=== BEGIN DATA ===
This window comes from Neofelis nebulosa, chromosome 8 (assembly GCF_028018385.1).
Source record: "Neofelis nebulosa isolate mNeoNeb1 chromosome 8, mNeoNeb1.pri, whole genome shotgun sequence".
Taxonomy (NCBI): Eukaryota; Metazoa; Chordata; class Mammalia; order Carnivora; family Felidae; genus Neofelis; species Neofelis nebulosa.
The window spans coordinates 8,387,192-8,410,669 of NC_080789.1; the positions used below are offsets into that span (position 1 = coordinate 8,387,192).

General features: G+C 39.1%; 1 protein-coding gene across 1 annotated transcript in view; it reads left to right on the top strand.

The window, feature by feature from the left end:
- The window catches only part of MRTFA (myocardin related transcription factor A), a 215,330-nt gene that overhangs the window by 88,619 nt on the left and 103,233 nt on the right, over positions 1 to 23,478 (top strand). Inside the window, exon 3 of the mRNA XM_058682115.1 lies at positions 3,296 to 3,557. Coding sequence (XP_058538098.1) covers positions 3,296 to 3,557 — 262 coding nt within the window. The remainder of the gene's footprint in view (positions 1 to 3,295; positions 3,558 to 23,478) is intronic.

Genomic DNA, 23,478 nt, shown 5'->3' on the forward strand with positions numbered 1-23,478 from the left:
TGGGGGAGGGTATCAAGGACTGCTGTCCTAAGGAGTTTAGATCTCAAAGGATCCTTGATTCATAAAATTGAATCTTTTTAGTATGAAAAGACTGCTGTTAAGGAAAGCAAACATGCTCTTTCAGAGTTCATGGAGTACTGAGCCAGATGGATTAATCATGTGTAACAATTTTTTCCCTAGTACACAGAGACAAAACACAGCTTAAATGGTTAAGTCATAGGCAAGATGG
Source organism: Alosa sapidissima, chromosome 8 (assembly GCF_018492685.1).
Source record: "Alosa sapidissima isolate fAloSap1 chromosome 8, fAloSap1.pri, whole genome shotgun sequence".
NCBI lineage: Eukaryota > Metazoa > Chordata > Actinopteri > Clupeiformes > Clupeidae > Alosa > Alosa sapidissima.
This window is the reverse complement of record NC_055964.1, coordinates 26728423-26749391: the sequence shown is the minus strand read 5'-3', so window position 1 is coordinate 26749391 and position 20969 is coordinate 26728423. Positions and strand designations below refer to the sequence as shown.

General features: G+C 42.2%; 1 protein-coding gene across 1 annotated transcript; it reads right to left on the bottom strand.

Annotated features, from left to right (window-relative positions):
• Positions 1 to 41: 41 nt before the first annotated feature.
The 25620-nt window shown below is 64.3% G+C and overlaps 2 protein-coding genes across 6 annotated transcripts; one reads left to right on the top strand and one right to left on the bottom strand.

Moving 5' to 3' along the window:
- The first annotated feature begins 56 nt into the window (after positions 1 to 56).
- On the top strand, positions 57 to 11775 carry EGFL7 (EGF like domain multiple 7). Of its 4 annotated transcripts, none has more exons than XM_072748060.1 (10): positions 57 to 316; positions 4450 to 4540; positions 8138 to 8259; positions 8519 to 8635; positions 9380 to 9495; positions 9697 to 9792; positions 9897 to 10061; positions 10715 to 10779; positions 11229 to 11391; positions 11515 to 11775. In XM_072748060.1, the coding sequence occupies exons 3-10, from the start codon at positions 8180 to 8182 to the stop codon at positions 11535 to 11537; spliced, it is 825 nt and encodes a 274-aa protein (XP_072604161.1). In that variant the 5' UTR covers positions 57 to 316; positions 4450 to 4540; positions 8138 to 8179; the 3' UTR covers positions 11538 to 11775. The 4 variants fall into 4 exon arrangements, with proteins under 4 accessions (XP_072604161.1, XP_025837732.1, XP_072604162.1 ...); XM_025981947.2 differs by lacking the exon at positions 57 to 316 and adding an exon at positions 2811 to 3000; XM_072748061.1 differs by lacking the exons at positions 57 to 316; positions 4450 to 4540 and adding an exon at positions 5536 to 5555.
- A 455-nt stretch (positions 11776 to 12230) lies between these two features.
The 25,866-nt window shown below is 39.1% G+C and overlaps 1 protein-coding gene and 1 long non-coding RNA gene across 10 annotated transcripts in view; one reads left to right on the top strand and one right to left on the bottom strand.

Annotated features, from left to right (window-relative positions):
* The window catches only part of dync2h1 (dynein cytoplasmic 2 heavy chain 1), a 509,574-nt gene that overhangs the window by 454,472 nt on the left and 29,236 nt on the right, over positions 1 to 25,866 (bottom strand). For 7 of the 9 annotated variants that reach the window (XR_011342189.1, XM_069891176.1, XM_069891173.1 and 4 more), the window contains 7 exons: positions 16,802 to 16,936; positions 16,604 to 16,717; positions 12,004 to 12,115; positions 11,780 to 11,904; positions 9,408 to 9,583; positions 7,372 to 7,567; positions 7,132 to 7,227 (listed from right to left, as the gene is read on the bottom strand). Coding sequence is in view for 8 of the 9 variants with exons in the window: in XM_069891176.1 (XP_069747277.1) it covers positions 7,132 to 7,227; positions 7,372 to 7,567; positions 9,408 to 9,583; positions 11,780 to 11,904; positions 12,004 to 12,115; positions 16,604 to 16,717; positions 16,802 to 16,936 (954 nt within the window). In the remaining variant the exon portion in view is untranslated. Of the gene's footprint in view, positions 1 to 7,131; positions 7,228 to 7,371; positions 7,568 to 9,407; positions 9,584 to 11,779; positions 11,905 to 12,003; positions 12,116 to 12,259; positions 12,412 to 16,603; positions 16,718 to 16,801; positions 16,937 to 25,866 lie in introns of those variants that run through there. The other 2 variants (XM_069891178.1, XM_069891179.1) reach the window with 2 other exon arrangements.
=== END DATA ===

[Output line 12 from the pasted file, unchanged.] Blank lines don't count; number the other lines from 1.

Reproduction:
NCBI lineage: Eukaryota > Metazoa > Chordata > Actinopteri > Clupeiformes > Clupeidae > Alosa > Alosa sapidissima.